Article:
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Zinc Oxide Lasers and LEDs on Horizon

Photonics.com
Apr 2013
RALEIGH, N.C., April 26, 2013 — By adding three elements to zinc oxide, researchers have solved a longstanding materials science puzzle: whether it is possible to create semiconductor devices from the compound. Finding the answer could lead to zinc-oxide-based ferromagnetic and semiconductor devices, including ultraviolet lasers and LEDs for use in sensors and drinking water treatment.

Laser and LED technologies need both n-type and p-type materials to work. N-type materials contain an abundance of free electrons; p-type materials have “holes” that attract those free electrons. But the holes in the p-type materials have a lower energy state, which means that electrons release their excess energy as light when traveling from the n-type to the p-type material, at what is known as the p-n junction.


Raman spectra of n-doped zinc oxide films for selected frequency ranges (a) 1200-1700 cm−1, (b) 3000-3200 cm−1, and (c) 3200–3650 cm−1, for p-type sample 131 °C before ex situ anneal (i, black); n-type sample 131E after 30 s ex situ 800 ºC O2 anneal (ii, red); and n-type sample 144G before (iii, blue); and 144I after (iv, magenta) ex situ O2 anneal. Courtesy of Reynolds et al, Applied Physics Letters, Vol. 102, 152114 (2013).

Researchers have been interested in using zinc oxide (ZnO) to create lasers and LEDs because the compound generates UV light and eliminates many of the unwanted defects associated with other UV emitters, resulting in more energy-efficient devices. However, researchers have not been able to consistently produce stable p-type materials using ZnO.

Now scientists at North Carolina State University have found the solution: introducing a specific “defect complex” into ZnO using a unique set of growth and annealing procedures. Unlike a normal ZnO molecule, in a defect complex the zinc atom is missing, and a nitrogen atom (attached to a hydrogen atom) substitutes for the oxygen atom. These complexes are dispersed throughout the ZnO material and serve as the “holes” that accept the electrons in p-type materials.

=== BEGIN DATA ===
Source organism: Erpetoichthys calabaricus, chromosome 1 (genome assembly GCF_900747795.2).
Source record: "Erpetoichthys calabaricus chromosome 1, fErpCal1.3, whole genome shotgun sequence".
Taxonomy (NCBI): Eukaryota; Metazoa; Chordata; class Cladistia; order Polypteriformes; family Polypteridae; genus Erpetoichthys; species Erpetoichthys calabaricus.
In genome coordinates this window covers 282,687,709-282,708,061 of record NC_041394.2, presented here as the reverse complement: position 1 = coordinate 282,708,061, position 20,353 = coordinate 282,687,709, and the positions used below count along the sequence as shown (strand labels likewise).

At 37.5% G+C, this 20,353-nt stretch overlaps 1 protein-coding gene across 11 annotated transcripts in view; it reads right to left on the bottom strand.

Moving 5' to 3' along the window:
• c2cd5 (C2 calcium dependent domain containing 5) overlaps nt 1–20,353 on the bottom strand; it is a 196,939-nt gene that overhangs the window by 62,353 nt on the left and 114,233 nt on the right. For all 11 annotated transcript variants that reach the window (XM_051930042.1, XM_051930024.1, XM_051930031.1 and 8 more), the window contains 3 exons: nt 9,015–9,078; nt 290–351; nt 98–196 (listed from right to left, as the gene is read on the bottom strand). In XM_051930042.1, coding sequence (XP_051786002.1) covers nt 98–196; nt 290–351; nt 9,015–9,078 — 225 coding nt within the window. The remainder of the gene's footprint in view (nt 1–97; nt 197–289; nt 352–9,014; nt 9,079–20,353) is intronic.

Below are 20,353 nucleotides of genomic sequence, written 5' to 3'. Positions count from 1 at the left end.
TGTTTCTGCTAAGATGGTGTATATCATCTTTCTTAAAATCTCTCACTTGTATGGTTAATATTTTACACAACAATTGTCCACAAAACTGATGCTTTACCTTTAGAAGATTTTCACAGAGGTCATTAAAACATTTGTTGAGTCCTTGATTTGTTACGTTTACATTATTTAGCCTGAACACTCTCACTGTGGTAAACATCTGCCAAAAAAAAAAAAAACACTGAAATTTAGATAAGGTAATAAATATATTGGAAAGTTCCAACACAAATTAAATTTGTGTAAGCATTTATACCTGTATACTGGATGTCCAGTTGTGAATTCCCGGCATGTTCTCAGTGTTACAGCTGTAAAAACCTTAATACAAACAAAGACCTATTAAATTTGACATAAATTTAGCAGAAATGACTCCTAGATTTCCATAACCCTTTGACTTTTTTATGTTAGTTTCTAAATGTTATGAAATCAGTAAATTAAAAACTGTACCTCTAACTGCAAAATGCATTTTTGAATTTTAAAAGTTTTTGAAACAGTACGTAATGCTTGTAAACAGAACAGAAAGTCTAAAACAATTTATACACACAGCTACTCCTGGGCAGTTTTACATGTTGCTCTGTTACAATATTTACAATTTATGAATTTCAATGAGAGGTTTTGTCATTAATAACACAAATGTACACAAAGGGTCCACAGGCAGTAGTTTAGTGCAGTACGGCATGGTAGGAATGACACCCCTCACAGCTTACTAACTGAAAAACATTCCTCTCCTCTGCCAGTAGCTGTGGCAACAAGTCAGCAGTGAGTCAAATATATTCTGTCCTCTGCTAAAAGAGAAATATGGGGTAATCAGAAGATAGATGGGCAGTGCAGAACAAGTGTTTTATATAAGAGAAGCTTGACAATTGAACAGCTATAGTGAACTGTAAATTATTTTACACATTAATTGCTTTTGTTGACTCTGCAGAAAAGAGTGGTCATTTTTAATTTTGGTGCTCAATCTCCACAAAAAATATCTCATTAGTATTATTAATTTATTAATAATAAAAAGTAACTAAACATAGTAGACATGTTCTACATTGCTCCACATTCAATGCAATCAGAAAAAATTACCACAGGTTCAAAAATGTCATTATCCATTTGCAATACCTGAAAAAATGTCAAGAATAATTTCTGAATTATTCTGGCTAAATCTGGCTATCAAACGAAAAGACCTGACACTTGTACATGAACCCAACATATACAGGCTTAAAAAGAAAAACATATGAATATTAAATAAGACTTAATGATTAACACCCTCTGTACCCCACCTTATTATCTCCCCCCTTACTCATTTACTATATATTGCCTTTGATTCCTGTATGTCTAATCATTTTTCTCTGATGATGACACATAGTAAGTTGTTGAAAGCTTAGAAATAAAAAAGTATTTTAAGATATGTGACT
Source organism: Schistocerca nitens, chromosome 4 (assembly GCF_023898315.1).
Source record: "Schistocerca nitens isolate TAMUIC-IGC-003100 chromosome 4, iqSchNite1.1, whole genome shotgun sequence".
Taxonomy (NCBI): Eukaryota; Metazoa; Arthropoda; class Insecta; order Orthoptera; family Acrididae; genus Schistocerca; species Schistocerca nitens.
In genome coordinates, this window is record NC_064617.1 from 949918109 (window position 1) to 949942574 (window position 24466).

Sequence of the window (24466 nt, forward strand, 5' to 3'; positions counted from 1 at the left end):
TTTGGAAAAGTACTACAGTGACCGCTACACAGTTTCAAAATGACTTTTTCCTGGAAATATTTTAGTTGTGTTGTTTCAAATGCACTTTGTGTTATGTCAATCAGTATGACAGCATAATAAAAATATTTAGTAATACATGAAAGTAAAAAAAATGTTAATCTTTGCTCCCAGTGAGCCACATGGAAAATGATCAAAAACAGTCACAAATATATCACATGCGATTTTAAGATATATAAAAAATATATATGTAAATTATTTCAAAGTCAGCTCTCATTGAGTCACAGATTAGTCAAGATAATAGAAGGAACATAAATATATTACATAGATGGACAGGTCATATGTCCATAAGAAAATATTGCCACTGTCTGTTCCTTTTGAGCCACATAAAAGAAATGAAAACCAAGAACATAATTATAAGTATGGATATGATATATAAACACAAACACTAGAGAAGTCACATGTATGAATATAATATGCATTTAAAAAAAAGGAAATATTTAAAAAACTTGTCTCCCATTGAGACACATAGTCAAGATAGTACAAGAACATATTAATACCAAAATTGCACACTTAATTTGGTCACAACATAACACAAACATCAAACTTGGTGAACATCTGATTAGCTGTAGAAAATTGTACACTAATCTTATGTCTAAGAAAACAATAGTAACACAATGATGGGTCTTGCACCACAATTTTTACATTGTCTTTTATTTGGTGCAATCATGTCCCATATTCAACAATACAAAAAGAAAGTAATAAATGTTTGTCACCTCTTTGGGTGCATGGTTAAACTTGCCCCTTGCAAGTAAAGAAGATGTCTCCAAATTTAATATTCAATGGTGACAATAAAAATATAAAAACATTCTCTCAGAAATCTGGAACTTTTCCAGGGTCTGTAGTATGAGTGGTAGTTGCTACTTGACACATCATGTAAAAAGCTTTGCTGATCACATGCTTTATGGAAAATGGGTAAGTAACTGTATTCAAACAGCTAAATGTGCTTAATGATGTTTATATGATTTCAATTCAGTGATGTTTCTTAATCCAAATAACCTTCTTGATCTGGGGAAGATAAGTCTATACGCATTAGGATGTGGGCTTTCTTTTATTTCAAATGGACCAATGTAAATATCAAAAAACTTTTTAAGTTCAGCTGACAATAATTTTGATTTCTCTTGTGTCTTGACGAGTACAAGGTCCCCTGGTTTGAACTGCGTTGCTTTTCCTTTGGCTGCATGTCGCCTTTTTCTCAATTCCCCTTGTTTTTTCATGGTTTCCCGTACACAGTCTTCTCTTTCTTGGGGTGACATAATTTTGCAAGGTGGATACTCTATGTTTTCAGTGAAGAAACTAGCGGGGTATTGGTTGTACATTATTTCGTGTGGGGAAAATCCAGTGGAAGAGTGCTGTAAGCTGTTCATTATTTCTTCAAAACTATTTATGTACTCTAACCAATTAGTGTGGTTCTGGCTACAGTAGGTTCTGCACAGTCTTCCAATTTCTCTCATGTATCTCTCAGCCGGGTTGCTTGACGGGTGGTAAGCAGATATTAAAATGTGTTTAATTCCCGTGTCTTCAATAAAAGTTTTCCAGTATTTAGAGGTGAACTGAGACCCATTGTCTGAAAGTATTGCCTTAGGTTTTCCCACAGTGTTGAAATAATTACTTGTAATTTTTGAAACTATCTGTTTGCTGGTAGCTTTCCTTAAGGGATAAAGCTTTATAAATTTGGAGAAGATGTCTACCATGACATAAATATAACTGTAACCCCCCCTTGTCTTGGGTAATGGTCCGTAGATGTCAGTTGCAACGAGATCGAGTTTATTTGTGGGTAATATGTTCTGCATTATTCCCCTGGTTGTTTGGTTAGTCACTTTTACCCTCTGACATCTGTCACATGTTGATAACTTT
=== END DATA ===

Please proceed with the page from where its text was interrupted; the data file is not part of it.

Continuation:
“The challenge of using ZnO to make these devices has stumped researchers for a long time, and we’ve developed a solution that uses some very common elements: nitrogen, hydrogen and oxygen,” said Dr. Lew Reynolds, an associate professor of materials science and engineering at NC State.

The research illustrates how to create p-type materials from ZnO and also how the defect complex allows the ZnO p-n junction to function efficiently — and produce UV light — at room temperature.

“We’ve shown that it can be done, and how it can be done — and that opens the door to a suite of new UV laser and LED technologies,” said Dr. Judith Reynolds, a research scientist at NC State.

The research, supported by the Defense Advanced Research Projects Agency, appeared in Applied Physics Letters (doi: 10.1063/1.4802753). 

For more information, visit: www.ncsu.edu 

Americasdefenseferromagnetic devicesJudith ReynoldslasersLew Reynoldslight sourcesMaterials & Chemicalsn-typeNorth CarolinaNorth Carolina State Universityp-n junctionp-typeResearch & TechnologySensors & DetectorsUV laserUV LEDszinc oxideZnOLEDs

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